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The pandemic left 80-million-euro hole in the Linz budget

The pandemic left 80-million-euro hole in the Linz budget

According to Mayor Klaus Luger, unemployment is down compared to 2019, but the city has collected less in taxes

Today, Klaus Luger, the mayor of Linz in Austria, spoke out about the city’s difficult financial situation due to the pandemic. After a year and a half of lockdowns, limited re-openings, social distancing measures in retail and public spaces, the budget balance for 2021 has a hole with the precise size of 80 million euros.

According to the ORF, the Austrian National News Network, Mayor Luger explained the city will have a hard time filling in the gap with loans. Local authorities are now looking to create a comprehensive investment package to the tune of 65 million euros for 2022. The idea behind it is to accelerate the future development of the city.

Unemployment is down, but so is the collected tax revenue

It sounds paradoxical, but according to the city’s own account unemployment is down compared to 2019 levels, however, it has overall collected less in taxes. The pandemic has left a serious mark on the local budget, as authorities report they have received 50 million euros less in 2020 and 30 million less in 2021.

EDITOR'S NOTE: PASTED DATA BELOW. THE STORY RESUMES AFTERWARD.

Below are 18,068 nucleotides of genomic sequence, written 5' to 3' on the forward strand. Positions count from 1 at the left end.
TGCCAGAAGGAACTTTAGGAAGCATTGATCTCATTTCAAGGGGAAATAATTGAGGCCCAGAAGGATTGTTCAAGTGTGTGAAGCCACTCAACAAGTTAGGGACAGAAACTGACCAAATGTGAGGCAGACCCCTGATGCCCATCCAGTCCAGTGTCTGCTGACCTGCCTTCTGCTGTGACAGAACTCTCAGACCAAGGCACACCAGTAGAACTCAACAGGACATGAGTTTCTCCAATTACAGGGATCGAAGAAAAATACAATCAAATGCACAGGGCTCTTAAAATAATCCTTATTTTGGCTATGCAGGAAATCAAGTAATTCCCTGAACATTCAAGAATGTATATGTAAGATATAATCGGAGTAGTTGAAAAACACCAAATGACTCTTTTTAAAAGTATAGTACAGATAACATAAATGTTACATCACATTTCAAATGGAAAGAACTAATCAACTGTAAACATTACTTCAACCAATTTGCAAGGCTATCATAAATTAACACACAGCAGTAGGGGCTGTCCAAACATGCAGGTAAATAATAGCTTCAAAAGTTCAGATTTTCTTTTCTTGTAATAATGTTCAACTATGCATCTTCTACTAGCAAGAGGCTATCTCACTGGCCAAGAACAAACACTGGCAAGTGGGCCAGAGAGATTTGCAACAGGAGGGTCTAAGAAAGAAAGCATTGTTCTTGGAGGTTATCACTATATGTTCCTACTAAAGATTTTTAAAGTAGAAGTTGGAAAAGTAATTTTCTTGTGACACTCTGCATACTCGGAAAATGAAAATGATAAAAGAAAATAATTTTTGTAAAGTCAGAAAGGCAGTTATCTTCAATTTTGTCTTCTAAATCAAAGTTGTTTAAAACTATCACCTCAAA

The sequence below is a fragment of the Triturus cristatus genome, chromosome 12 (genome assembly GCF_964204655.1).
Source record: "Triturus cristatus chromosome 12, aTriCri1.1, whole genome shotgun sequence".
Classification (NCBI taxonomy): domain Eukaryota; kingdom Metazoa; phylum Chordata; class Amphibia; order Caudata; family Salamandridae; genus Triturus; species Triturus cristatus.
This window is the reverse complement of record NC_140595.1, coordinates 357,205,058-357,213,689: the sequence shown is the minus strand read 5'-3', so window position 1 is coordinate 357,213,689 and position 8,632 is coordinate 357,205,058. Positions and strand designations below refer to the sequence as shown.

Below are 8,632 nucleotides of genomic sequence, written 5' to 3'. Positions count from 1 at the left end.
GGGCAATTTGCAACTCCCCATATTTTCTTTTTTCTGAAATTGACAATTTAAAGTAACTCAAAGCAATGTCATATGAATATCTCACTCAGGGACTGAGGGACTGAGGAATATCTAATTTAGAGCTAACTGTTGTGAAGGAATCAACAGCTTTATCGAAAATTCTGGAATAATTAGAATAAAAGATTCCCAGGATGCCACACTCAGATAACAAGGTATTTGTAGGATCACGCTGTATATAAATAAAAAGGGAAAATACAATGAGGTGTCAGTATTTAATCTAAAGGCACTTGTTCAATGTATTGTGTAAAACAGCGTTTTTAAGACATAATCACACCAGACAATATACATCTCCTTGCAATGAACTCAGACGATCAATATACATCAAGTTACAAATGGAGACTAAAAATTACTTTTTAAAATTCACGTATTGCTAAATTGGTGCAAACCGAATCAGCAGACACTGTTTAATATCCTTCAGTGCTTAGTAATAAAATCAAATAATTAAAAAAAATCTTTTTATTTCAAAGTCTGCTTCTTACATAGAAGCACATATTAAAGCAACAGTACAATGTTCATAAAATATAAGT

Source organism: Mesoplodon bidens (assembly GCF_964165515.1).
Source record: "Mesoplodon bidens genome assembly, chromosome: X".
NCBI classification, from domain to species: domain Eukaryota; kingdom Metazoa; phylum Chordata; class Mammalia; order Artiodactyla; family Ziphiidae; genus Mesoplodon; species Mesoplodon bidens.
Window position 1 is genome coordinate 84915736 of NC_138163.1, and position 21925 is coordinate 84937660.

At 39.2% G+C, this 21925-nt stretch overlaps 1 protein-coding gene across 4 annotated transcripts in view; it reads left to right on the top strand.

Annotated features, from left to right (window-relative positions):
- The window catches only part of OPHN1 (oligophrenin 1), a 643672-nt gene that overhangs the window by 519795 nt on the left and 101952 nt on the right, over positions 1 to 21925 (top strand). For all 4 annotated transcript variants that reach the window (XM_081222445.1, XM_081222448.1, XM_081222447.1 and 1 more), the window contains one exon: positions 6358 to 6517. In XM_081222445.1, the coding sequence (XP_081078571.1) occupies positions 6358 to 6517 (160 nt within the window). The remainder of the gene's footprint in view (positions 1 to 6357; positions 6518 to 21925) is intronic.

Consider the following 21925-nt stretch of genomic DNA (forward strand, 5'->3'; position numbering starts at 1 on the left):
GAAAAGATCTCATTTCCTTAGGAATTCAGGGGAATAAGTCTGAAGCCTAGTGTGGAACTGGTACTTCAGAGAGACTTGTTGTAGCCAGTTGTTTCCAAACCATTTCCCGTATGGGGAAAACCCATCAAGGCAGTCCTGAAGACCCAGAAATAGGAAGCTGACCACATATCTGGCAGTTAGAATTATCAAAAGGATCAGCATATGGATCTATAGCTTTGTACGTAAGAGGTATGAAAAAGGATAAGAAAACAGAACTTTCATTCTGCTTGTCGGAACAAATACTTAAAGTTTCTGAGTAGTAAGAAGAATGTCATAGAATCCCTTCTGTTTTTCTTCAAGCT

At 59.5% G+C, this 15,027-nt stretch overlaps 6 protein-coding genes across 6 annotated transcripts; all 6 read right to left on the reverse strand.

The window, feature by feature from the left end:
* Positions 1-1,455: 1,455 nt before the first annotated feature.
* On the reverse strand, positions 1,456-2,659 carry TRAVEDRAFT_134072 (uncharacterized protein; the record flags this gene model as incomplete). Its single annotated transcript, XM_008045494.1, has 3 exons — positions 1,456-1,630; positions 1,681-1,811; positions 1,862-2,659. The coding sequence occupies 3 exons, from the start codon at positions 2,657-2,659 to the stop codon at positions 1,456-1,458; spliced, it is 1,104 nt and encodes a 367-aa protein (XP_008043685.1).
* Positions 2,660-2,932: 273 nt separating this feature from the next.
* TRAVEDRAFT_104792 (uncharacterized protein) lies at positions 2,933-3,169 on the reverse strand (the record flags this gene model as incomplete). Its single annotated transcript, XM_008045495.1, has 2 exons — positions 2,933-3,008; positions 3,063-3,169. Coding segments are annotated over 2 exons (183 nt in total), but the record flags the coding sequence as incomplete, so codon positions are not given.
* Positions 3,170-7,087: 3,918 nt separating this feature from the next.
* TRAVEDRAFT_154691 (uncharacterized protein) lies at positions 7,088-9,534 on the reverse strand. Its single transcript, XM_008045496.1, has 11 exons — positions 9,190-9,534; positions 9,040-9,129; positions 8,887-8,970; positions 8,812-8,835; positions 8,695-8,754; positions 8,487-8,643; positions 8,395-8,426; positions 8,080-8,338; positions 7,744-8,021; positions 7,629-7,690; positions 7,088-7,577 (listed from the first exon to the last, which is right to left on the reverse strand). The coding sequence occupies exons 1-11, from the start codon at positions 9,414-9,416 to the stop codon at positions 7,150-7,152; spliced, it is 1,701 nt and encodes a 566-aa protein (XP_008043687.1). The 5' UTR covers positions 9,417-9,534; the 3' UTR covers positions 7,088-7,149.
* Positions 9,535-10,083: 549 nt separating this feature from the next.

At the same time, the labour market has been stabilising and is currently in much better shape than it was before the crisis. In 2019 there were 10,000 unemployed and 20,000 registered as short-term workers. Now, the unemployed are just 7,400.

Government spending – get the ball rolling and reap the dividends in the long-run

The low unemployment and reduced revenue are partly due to the government’s infrastructure spending programme as an effort to cushion the economic blows of the pandemic. These investments include infrastructure, culture, sports and climate protection, according to Luger.  

Some of that infrastructure includes a new railway bridge, which will have major benefits for public transport. This mobility investment is coupled with an expansion of bus routes and light rail connections with the rest of the federal state of Upper Austria.  

In terms of sports, the city is currently developing two stadiums which is a great source of employment. According to the mayor, COVID-19 has also greatly increased the digitalisation of the administration. These are all long-term projects, which will provide a gradual increase in the value of public services in Linz.

In his statement, Mayor Luger also called for solidarity in the city, as the current vaccine mandate threatens to split an already polarised population.

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